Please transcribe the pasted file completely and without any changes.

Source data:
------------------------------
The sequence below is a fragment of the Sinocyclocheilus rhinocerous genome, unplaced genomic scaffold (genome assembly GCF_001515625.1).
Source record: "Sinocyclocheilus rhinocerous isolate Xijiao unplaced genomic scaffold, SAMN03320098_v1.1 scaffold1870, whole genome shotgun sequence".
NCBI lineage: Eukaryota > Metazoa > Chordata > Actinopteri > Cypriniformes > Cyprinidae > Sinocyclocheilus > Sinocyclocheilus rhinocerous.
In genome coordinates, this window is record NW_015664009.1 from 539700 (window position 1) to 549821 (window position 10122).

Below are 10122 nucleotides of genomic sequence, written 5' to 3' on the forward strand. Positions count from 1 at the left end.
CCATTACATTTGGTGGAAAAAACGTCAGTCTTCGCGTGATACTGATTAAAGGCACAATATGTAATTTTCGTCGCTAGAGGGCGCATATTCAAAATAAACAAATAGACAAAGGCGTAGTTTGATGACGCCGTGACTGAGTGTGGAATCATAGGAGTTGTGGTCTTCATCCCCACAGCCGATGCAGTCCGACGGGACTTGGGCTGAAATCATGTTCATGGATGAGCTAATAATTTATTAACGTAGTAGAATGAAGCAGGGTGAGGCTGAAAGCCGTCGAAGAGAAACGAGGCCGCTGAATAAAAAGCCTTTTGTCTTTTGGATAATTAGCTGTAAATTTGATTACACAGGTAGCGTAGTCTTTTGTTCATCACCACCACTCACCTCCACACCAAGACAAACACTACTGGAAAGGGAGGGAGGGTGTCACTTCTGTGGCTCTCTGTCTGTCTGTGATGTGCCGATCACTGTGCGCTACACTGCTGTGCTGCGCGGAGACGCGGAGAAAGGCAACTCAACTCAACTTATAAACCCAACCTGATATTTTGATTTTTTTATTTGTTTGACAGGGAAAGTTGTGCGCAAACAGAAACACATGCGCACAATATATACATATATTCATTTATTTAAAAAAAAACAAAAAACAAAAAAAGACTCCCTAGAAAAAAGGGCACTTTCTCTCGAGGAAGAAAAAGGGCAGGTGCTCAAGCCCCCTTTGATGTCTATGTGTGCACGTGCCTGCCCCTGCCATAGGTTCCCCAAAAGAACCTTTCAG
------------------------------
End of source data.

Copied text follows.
The sequence below is a fragment of the Sinocyclocheilus rhinocerous genome, unplaced genomic scaffold (genome assembly GCF_001515625.1).
Source record: "Sinocyclocheilus rhinocerous isolate Xijiao unplaced genomic scaffold, SAMN03320098_v1.1 scaffold1870, whole genome shotgun sequence".
NCBI lineage: Eukaryota > Metazoa > Chordata > Actinopteri > Cypriniformes > Cyprinidae > Sinocyclocheilus > Sinocyclocheilus rhinocerous.
In genome coordinates, this window is record NW_015664009.1 from 539700 (window position 1) to 549821 (window position 10122).

Below are 10122 nucleotides of genomic sequence, written 5' to 3' on the forward strand. Positions count from 1 at the left end.
CCATTACATTTGGTGGAAAAAACGTCAGTCTTCGCGTGATACTGATTAAAGGCACAATATGTAATTTTCGTCGCTAGAGGGCGCATATTCAAAATAAACAAATAGACAAAGGCGTAGTTTGATGACGCCGTGACTGAGTGTGGAATCATAGGAGTTGTGGTCTTCATCCCCACAGCCGATGCAGTCCGACGGGACTTGGGCTGAAATCATGTTCATGGATGAGCTAATAATTTATTAACGTAGTAGAATGAAGCAGGGTGAGGCTGAAAGCCGTCGAAGAGAAACGAGGCCGCTGAATAAAAAGCCTTTTGTCTTTTGGATAATTAGCTGTAAATTTGATTACACAGGTAGCGTAGTCTTTTGTTCATCACCACCACTCACCTCCACACCAAGACAAACACTACTGGAAAGGGAGGGAGGGTGTCACTTCTGTGGCTCTCTGTCTGTCTGTGATGTGCCGATCACTGTGCGCTACACTGCTGTGCTGCGCGGAGACGCGGAGAAAGGCAACTCAACTCAACTTATAAACCCAACCTGATATTTTGATTTTTTTATTTGTTTGACAGGGAAAGTTGTGCGCAAACAGAAACACATGCGCACAATATATACATATATTCATTTATTTAAAAAAAAACAAAAAACAAAAAAAGACTCCCTAGAAAAAAGGGCACTTTCTCTCGAGGAAGAAAAAGGGCAGGTGCTCAAGCCCCCTTTGATGTCTATGTGTGCACGTGCCTGCCCCTGCCATAGGTTCCCCAAAAGAACCTTTCAG